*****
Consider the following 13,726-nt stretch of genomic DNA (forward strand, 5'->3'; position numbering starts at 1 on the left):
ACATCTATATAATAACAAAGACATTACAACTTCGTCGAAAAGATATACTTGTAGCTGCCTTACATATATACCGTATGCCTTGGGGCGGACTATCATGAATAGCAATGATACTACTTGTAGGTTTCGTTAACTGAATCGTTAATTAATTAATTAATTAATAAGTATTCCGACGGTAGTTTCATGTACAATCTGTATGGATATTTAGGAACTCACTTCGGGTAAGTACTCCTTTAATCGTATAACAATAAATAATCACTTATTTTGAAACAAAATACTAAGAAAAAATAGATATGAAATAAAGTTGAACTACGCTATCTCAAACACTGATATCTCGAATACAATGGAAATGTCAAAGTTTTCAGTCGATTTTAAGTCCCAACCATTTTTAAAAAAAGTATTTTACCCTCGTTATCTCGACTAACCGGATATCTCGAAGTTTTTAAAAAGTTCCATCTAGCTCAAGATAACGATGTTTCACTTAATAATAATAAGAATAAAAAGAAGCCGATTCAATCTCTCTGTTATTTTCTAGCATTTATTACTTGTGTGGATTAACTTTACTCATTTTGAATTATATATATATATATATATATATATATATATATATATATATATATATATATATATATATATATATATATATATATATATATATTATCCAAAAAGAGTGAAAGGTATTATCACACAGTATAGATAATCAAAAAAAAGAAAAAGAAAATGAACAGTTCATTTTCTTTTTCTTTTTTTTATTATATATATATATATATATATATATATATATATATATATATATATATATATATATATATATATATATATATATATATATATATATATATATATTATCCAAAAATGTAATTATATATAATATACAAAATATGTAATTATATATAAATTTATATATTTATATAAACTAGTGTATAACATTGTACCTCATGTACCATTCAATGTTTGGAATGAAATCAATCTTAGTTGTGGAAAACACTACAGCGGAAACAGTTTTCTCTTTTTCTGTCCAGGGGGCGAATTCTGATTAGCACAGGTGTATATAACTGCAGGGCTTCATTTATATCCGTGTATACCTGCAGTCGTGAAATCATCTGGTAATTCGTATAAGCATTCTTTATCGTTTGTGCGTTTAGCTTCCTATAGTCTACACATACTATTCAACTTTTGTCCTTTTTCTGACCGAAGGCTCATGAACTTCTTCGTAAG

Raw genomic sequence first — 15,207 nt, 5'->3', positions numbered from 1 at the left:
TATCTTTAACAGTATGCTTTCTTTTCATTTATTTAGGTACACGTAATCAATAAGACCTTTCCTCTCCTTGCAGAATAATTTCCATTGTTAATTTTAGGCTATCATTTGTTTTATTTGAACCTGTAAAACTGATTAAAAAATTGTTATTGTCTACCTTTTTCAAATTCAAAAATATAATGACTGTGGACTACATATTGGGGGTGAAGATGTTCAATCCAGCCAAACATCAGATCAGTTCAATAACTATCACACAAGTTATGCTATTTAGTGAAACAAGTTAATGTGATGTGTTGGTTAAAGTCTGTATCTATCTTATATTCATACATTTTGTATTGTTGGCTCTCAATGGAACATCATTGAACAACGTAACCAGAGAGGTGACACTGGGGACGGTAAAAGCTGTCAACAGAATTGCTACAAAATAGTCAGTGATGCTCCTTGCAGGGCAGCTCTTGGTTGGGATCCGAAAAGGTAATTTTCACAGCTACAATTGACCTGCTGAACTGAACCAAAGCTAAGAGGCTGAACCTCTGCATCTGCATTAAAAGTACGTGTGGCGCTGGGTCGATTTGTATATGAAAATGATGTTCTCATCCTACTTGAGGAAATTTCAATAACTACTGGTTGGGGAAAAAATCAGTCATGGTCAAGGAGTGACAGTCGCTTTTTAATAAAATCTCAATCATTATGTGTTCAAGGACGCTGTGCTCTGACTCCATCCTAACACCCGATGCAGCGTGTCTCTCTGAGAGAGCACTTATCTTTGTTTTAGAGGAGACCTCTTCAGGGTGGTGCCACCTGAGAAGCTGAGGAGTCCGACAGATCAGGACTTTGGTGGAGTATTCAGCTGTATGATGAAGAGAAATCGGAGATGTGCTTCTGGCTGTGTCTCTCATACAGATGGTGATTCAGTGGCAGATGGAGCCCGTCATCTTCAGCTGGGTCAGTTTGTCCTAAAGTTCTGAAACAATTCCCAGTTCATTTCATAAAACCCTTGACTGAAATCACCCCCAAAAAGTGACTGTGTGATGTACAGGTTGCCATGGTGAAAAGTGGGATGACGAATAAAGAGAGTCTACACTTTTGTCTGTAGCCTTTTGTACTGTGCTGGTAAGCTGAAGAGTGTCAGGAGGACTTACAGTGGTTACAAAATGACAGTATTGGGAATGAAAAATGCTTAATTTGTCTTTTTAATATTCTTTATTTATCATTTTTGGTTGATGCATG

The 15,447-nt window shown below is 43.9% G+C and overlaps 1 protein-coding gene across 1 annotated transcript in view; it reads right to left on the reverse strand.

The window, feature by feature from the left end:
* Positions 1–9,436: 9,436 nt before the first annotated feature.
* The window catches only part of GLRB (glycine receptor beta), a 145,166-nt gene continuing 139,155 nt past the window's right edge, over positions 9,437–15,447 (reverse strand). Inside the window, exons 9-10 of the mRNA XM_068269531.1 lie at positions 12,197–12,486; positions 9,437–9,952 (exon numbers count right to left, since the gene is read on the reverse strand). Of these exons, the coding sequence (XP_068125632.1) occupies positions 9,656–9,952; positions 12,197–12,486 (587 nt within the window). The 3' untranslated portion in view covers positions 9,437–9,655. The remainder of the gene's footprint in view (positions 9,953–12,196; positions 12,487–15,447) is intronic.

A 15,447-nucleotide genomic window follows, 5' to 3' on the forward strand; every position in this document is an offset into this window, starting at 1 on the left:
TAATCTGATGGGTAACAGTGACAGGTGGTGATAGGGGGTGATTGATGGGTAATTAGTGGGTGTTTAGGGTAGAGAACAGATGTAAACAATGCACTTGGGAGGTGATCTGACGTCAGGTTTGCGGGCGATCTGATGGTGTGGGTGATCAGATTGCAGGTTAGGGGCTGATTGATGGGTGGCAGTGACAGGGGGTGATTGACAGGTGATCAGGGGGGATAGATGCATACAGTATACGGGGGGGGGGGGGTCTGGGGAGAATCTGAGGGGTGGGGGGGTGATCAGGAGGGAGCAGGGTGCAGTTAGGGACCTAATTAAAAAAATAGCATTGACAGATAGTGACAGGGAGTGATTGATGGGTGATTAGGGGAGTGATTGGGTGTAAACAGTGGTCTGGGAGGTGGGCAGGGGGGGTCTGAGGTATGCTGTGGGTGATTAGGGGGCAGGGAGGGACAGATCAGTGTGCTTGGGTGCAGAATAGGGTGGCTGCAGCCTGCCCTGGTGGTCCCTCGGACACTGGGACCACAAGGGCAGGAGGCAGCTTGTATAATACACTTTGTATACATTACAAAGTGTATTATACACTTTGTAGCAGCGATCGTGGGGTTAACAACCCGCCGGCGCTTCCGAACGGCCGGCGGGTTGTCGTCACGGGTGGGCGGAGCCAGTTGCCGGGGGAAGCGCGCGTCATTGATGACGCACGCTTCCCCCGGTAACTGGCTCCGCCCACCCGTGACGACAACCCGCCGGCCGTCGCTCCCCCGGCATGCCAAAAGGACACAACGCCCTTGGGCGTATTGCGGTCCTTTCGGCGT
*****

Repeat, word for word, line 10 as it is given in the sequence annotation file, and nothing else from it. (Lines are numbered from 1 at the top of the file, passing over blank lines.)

TAATCTGATGGGTAACAGTGACAGGTGGTGATAGGGGGTGATTGATGGGTAATTAGTGGGTGTTTAGGGTAGAGAACAGATGTAAACAATGCACTTGGGAGGTGATCTGACGTCAGGTTTGCGGGCGATCTGATGGTGTGGGTGATCAGATTGCAGGTTAGGGGCTGATTGATGGGTGGCAGTGACAGGGGGTGATTGACAGGTGATCAGGGGGGATAGATGCATACAGTATACGGGGGGGGGGGGGTCTGGGGAGAATCTGAGGGGTGGGGGGGTGATCAGGAGGGAGCAGGGTGCAGTTAGGGACCTAATTAAAAAAATAGCATTGACAGATAGTGACAGGGAGTGATTGATGGGTGATTAGGGGAGTGATTGGGTGTAAACAGTGGTCTGGGAGGTGGGCAGGGGGGGTCTGAGGTATGCTGTGGGTGATTAGGGGGCAGGGAGGGACAGATCAGTGTGCTTGGGTGCAGAATAGGGTGGCTGCAGCCTGCCCTGGTGGTCCCTCGGACACTGGGACCACAAGGGCAGGAGGCAGCTTGTATAATACACTTTGTATACATTACAAAGTGTATTATACACTTTGTAGCAGCGATCGTGGGGTTAACAACCCGCCGGCGCTTCCGAACGGCCGGCGGGTTGTCGTCACGGGTGGGCGGAGCCAGTTGCCGGGGGAAGCGCGCGTCATTGATGACGCACGCTTCCCCCGGTAACTGGCTCCGCCCACCCGTGACGACAACCCGCCGGCCGTCGCTCCCCCGGCATGCCAAAAGGACACAACGCCCTTGGGCGTATTGCGGTCCTTTCGGCGT